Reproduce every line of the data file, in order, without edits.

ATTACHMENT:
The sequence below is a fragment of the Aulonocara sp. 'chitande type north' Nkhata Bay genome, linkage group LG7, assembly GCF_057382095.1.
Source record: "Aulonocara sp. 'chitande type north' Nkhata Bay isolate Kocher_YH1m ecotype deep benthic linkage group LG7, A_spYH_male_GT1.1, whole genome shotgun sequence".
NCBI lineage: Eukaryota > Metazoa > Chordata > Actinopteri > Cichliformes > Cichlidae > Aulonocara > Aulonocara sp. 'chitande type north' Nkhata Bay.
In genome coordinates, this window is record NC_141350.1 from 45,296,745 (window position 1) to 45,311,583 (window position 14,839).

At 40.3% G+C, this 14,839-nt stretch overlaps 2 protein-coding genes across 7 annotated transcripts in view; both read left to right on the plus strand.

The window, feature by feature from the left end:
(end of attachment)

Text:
The sequence below is a fragment of the Aulonocara sp. 'chitande type north' Nkhata Bay genome, linkage group LG7, assembly GCF_057382095.1.
Source record: "Aulonocara sp. 'chitande type north' Nkhata Bay isolate Kocher_YH1m ecotype deep benthic linkage group LG7, A_spYH_male_GT1.1, whole genome shotgun sequence".
NCBI lineage: Eukaryota > Metazoa > Chordata > Actinopteri > Cichliformes > Cichlidae > Aulonocara > Aulonocara sp. 'chitande type north' Nkhata Bay.
In genome coordinates, this window is record NC_141350.1 from 45,296,745 (window position 1) to 45,311,583 (window position 14,839).

At 40.3% G+C, this 14,839-nt stretch overlaps 2 protein-coding genes across 7 annotated transcripts in view; both read left to right on the plus strand.

The window, feature by feature from the left end: